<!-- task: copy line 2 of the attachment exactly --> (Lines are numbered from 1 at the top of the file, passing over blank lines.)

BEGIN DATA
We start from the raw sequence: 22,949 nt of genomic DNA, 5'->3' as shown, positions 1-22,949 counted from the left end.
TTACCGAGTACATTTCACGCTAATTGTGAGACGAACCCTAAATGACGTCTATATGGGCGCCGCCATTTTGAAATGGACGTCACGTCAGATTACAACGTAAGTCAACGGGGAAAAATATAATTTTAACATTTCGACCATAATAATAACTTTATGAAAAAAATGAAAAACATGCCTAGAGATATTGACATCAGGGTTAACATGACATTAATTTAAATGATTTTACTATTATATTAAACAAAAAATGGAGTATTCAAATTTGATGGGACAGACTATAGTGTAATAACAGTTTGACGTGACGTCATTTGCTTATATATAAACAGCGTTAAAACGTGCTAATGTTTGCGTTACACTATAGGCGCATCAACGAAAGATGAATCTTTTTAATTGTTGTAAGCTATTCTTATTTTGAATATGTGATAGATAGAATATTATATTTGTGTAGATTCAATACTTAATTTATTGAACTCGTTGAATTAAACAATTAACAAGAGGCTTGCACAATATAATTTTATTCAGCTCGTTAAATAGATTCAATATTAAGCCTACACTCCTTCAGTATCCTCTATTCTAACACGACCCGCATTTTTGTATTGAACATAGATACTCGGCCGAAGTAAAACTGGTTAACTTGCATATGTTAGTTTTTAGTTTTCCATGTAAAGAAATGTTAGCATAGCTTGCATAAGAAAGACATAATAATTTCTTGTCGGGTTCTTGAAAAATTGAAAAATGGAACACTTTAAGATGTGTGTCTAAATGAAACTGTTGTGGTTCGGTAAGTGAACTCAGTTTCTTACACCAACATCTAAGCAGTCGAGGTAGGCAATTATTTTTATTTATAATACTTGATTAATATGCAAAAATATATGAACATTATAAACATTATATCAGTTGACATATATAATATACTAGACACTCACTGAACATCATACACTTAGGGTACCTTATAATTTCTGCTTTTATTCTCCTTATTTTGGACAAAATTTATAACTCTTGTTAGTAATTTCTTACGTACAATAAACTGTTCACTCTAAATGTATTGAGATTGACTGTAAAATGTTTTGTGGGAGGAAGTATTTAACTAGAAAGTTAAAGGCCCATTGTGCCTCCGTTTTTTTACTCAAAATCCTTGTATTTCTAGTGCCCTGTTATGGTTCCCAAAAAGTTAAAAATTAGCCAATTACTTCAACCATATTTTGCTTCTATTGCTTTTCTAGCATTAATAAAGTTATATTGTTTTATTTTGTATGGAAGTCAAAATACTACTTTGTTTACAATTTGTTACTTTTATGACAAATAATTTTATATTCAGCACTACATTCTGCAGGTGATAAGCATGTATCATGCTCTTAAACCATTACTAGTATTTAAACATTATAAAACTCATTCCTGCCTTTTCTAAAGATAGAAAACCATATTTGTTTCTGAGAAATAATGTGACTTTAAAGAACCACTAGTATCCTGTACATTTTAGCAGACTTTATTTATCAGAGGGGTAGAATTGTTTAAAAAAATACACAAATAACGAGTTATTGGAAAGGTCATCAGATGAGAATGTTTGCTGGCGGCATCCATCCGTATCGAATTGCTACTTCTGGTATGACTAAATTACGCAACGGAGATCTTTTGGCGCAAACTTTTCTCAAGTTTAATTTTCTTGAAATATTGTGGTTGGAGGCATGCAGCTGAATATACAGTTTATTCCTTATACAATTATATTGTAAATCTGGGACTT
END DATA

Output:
TTACCGAGTACATTTCACGCTAATTGTGAGACGAACCCTAAATGACGTCTATATGGGCGCCGCCATTTTGAAATGGACGTCACGTCAGATTACAACGTAAGTCAACGGGGAAAAATATAATTTTAACATTTCGACCATAATAATAACTTTATGAAAAAAATGAAAAACATGCCTAGAGATATTGACATCAGGGTTAACATGACATTAATTTAAATGATTTTACTATTATATTAAACAAAAAATGGAGTATTCAAATTTGATGGGACAGACTATAGTGTAATAACAGTTTGACGTGACGTCATTTGCTTATATATAAACAGCGTTAAAACGTGCTAATGTTTGCGTTACACTATAGGCGCATCAACGAAAGATGAATCTTTTTAATTGTTGTAAGCTATTCTTATTTTGAATATGTGATAGATAGAATATTATATTTGTGTAGATTCAATACTTAATTTATTGAACTCGTTGAATTAAACAATTAACAAGAGGCTTGCACAATATAATTTTATTCAGCTCGTTAAATAGATTCAATATTAAGCCTACACTCCTTCAGTATCCTCTATTCTAACACGACCCGCATTTTTGTATTGAACATAGATACTCGGCCGAAGTAAAACTGGTTAACTTGCATATGTTAGTTTTTAGTTTTCCATGTAAAGAAATGTTAGCATAGCTTGCATAAGAAAGACATAATAATTTCTTGTCGGGTTCTTGAAAAATTGAAAAATGGAACACTTTAAGATGTGTGTCTAAATGAAACTGTTGTGGTTCGGTAAGTGAACTCAGTTTCTTACACCAACATCTAAGCAGTCGAGGTAGGCAATTATTTTTATTTATAATACTTGATTAATATGCAAAAATATATGAACATTATAAACATTATATCAGTTGACATATATAATATACTAGACACTCACTGAACATCATACACTTAGGGTACCTTATAATTTCTGCTTTTATTCTCCTTATTTTGGACAAAATTTATAACTCTTGTTAGTAATTTCTTACGTACAATAAACTGTTCACTCTAAATGTATTGAGATTGACTGTAAAATGTTTTGTGGGAGGAAGTATTTAACTAGAAAGTTAAAGGCCCATTGTGCCTCCGTTTTTTTACTCAAAATCCTTGTATTTCTAGTGCCCTGTTATGGTTCCCAAAAAGTTAAAAATTAGCCAATTACTTCAACCATATTTTGCTTCTATTGCTTTTCTAGCATTAATAAAGTTATATTGTTTTATTTTGTATGGAAGTCAAAATACTACTTTGTTTACAATTTGTTACTTTTATGACAAATAATTTTATATTCAGCACTACATTCTGCAGGTGATAAGCATGTATCATGCTCTTAAACCATTACTAGTATTTAAACATTATAAAACTCATTCCTGCCTTTTCTAAAGATAGAAAACCATATTTGTTTCTGAGAAATAATGTGACTTTAAAGAACCACTAGTATCCTGTACATTTTAGCAGACTTTATTTATCAGAGGGGTAGAATTGTTTAAAAAAATACACAAATAACGAGTTATTGGAAAGGTCATCAGATGAGAATGTTTGCTGGCGGCATCCATCCGTATCGAATTGCTACTTCTGGTATGACTAAATTACGCAACGGAGATCTTTTGGCGCAAACTTTTCTCAAGTTTAATTTTCTTGAAATATTGTGGTTGGAGGCATGCAGCTGAATATACAGTTTATTCCTTATACAATTATATTGTAAATCTGGGACTT